Then there is the mountain laurel (Kalmia latifolia), native to eastern US, introduced to Europe as an ornamental plant, and toxic to bees, humans and livestock due to the presence of andromedotoxin which could accumulate in the honey (Yates). However, the honey is reportedly so bitter that it’s unlikely to be eaten and cause poisoning (Wikipedia).
All in all, it seems you’re more likely to come across a ‘poison honey’ in an episode of Poirot than find it on your breakfast table. John comments that the taste and texture of ‘bad’ honey, such as from common ragwort which “is waxy and unpleasant”, is probably enough to prevent anyone from eating too much of it. That, then, puts the lid on a fascinating topic.
With thanks to
A huge thanks to Dr Henry Oakeley and John Robertson for generously sharing their vast knowledge of plant lore for this post. If you’re interested in reading more about poison gardens or exotic plants, check out the links in the reading list below.
• A tour of the medicinal garden of the Royal College of Physicians by Dr Henry Oakeley, published by RCP
• A year in the Medicinal Garden of the Royal College of Physicians by Dr Henry Oakeley, published by RCP
• Rhododendron yakushimanum ‘Grumpy’ from RCP Medicinal Garden online plant database by Dr Henry Oakeley
• The Poison Garden website posts by John Robertson from Thursday 30 June 2011 and Tuesday 27 September 2011
• Toxic honey entry in Wikipedia
• Collins Beekeeper’s Bible by Philip Et Al Mccabe, published by HarperCollins
• A Guide to Bees & Honey by Ted Hooper MBE, published by Northern Bee Books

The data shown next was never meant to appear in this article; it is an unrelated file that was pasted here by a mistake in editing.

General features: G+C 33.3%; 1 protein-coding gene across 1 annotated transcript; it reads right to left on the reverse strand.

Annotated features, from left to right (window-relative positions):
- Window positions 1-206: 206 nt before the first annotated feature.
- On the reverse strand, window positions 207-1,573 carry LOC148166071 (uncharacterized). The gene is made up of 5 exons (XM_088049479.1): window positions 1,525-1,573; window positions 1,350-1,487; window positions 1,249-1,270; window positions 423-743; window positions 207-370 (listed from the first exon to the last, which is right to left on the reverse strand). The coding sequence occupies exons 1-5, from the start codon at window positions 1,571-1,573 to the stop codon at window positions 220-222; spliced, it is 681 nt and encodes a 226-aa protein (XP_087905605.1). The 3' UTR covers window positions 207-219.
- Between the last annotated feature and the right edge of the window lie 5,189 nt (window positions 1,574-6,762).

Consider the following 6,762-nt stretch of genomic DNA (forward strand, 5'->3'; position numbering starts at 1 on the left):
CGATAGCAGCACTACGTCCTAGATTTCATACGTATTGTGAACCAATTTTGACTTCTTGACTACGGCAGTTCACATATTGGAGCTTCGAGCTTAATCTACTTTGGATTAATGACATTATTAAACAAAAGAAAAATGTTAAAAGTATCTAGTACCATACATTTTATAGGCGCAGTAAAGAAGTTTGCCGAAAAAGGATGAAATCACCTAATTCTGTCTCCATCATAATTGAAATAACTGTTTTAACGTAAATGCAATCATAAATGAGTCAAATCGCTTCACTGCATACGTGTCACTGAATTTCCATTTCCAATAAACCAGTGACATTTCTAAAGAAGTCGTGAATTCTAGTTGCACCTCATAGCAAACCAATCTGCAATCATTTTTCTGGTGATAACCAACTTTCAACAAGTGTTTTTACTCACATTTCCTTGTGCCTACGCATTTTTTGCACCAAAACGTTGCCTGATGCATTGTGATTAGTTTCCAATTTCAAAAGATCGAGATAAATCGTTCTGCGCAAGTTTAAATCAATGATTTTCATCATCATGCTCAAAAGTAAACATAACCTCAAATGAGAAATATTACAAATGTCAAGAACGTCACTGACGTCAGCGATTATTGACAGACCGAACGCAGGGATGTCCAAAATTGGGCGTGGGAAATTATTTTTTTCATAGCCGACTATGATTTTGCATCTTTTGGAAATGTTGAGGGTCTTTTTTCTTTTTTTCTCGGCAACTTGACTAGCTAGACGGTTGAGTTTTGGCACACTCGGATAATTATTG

• Yates Beekeeping Study Notes (Modules 1, 2 & 3) by JD & BD Yates, published by BBNO | (Yates recommends further details on undesirable nectars can be found in Honey Bee Pests, Predators and Diseases by RA Morse and R Nowogrodski, published by Cornell University)
• Honey and Dust: Travels in search of sweetness by Piers Moore Ede, published by Bloomsbury
• Claudio Sedivy, Andreas Müller, Silvia Dorn. Closely related pollen generalist bees differ in their ability to develop on the same pollen diet: evidence for physiological adaptations to digest pollen. Functional Ecology, 2011; DOI:10.1111/j.1365-2435.2010.01828.x | sourced via Science Daily press release.
• University of California’s post on buckeye chestnut tree and the honeybee from the Bug Squad
• Mad honey poisoning‐related asystole from US National Library of Medicine | National Institutes of Health
• Emily Scott of Adventuresinbeeland’s Blog has written a brilliant post on 1st Honey bee products and forage revision post: a list of floral sources of unpalatable honey;
Further winter studies for bees can be found in my blog index.